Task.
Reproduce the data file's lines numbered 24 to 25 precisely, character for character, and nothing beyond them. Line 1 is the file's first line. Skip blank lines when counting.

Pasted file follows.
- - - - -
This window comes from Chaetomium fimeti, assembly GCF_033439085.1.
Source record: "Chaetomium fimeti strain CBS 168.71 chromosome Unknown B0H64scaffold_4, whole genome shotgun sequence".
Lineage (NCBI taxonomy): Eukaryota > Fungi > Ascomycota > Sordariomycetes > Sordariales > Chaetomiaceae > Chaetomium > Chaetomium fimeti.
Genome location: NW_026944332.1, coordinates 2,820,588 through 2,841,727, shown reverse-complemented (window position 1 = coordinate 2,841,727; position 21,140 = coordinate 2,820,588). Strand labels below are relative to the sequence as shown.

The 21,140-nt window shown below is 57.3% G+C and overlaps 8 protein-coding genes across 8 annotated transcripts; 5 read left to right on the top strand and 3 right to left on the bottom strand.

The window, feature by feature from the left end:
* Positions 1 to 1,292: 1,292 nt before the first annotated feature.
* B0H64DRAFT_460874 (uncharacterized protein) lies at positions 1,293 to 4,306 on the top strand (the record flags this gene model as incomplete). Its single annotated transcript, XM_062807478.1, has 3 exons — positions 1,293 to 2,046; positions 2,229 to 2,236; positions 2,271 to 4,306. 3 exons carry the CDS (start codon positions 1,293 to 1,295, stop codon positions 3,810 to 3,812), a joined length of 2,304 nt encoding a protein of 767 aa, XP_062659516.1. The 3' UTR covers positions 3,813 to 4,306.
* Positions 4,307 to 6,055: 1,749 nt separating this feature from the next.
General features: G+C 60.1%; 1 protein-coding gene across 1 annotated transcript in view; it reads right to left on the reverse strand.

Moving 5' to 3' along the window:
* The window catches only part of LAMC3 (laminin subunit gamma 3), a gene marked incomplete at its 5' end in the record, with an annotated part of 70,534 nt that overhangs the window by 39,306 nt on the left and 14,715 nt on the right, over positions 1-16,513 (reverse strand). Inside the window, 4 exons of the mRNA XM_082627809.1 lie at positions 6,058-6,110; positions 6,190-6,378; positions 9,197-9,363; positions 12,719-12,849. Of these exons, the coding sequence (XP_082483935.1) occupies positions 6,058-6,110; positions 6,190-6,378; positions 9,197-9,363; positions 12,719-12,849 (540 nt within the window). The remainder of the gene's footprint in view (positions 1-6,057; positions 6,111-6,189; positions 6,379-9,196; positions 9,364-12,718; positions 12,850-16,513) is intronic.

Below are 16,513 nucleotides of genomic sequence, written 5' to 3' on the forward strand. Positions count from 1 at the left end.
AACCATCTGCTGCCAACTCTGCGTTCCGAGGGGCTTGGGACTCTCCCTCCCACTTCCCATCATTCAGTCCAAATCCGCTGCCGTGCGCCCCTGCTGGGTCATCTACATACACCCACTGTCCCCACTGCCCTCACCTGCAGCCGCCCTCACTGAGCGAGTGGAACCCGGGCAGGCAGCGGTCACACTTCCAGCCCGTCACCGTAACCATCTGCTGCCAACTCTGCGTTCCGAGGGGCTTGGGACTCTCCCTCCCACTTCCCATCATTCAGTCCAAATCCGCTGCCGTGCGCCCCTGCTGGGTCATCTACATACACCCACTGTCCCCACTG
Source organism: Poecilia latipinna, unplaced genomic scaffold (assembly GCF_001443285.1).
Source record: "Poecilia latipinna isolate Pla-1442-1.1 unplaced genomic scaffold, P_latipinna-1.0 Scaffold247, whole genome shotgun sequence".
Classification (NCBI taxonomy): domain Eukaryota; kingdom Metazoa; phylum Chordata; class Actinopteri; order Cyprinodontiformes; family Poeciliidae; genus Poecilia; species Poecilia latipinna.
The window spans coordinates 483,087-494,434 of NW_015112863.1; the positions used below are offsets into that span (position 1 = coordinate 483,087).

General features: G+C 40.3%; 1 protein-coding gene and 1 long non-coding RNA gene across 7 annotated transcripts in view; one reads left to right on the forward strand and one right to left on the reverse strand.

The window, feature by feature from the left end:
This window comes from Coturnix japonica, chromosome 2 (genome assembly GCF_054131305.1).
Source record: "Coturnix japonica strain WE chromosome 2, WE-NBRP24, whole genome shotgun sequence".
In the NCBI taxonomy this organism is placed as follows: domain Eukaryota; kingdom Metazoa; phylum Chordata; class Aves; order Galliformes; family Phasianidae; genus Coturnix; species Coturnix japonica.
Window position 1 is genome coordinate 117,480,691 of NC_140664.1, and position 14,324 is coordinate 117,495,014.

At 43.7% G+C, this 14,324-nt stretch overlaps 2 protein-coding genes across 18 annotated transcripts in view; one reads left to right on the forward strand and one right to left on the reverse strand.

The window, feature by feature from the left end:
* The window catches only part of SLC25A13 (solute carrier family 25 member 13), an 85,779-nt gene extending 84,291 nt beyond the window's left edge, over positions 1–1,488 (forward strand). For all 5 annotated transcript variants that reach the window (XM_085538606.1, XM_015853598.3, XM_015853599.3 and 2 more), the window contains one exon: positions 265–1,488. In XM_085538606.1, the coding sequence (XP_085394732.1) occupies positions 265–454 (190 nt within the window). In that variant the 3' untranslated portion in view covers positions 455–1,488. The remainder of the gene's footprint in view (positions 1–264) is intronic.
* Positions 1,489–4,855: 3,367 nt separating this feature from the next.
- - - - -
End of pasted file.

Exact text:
Window position 1 is genome coordinate 117,480,691 of NC_140664.1, and position 14,324 is coordinate 117,495,014.

At 43.7% G+C, this 14,324-nt stretch overlaps 2 protein-coding genes across 18 annotated transcripts in view; one reads left to right on the forward strand and one right to left on the reverse strand.